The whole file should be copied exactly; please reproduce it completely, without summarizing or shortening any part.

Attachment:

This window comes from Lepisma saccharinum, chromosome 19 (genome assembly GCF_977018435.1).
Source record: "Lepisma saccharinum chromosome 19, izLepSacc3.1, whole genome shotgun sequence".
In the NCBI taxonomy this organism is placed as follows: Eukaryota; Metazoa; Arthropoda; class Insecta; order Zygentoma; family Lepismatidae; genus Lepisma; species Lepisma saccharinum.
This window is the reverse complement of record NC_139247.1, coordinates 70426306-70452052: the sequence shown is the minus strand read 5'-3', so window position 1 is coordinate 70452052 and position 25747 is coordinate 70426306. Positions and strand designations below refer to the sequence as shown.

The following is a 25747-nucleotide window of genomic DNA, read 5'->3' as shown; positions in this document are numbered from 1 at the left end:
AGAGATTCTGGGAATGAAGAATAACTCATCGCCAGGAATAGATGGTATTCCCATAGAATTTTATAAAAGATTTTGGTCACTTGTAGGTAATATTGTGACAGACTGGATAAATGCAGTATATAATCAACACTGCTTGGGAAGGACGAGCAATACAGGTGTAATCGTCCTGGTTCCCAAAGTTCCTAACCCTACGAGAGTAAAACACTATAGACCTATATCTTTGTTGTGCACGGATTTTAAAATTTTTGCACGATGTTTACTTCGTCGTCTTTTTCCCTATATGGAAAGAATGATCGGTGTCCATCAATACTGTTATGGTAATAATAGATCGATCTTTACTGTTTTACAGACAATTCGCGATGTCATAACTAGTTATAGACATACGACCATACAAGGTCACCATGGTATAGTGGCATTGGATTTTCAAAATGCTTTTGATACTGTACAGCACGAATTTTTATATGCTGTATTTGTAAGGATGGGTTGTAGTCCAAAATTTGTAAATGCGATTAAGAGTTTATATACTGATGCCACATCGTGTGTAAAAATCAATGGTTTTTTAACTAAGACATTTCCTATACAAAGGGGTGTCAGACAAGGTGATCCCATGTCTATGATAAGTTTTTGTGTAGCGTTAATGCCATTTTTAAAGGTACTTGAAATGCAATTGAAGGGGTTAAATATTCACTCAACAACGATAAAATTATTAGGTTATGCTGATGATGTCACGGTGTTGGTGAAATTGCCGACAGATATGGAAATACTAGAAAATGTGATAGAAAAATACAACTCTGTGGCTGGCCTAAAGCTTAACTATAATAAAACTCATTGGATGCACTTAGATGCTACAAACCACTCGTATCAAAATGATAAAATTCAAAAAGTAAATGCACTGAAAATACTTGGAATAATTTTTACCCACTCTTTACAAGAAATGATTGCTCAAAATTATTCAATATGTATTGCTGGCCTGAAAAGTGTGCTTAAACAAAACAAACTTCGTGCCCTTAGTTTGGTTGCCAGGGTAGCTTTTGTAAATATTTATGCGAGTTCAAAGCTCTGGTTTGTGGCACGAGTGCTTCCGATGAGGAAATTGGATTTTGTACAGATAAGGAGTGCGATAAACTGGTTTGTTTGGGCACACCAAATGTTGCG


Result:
This window comes from Lepisma saccharinum, chromosome 19 (genome assembly GCF_977018435.1).
Source record: "Lepisma saccharinum chromosome 19, izLepSacc3.1, whole genome shotgun sequence".
In the NCBI taxonomy this organism is placed as follows: Eukaryota; Metazoa; Arthropoda; class Insecta; order Zygentoma; family Lepismatidae; genus Lepisma; species Lepisma saccharinum.
This window is the reverse complement of record NC_139247.1, coordinates 70426306-70452052: the sequence shown is the minus strand read 5'-3', so window position 1 is coordinate 70452052 and position 25747 is coordinate 70426306. Positions and strand designations below refer to the sequence as shown.

The following is a 25747-nucleotide window of genomic DNA, read 5'->3' as shown; positions in this document are numbered from 1 at the left end:
AGAGATTCTGGGAATGAAGAATAACTCATCGCCAGGAATAGATGGTATTCCCATAGAATTTTATAAAAGATTTTGGTCACTTGTAGGTAATATTGTGACAGACTGGATAAATGCAGTATATAATCAACACTGCTTGGGAAGGACGAGCAATACAGGTGTAATCGTCCTGGTTCCCAAAGTTCCTAACCCTACGAGAGTAAAACACTATAGACCTATATCTTTGTTGTGCACGGATTTTAAAATTTTTGCACGATGTTTACTTCGTCGTCTTTTTCCCTATATGGAAAGAATGATCGGTGTCCATCAATACTGTTATGGTAATAATAGATCGATCTTTACTGTTTTACAGACAATTCGCGATGTCATAACTAGTTATAGACATACGACCATACAAGGTCACCATGGTATAGTGGCATTGGATTTTCAAAATGCTTTTGATACTGTACAGCACGAATTTTTATATGCTGTATTTGTAAGGATGGGTTGTAGTCCAAAATTTGTAAATGCGATTAAGAGTTTATATACTGATGCCACATCGTGTGTAAAAATCAATGGTTTTTTAACTAAGACATTTCCTATACAAAGGGGTGTCAGACAAGGTGATCCCATGTCTATGATAAGTTTTTGTGTAGCGTTAATGCCATTTTTAAAGGTACTTGAAATGCAATTGAAGGGGTTAAATATTCACTCAACAACGATAAAATTATTAGGTTATGCTGATGATGTCACGGTGTTGGTGAAATTGCCGACAGATATGGAAATACTAGAAAATGTGATAGAAAAATACAACTCTGTGGCTGGCCTAAAGCTTAACTATAATAAAACTCATTGGATGCACTTAGATGCTACAAACCACTCGTATCAAAATGATAAAATTCAAAAAGTAAATGCACTGAAAATACTTGGAATAATTTTTACCCACTCTTTACAAGAAATGATTGCTCAAAATTATTCAATATGTATTGCTGGCCTGAAAAGTGTGCTTAAACAAAACAAACTTCGTGCCCTTAGTTTGGTTGCCAGGGTAGCTTTTGTAAATATTTATGCGAGTTCAAAGCTCTGGTTTGTGGCACGAGTGCTTCCGATGAGGAAATTGGATTTTGTACAGATAAGGAGTGCGATAAACTGGTTTGTTTGGGCACACCAAATGTTGCG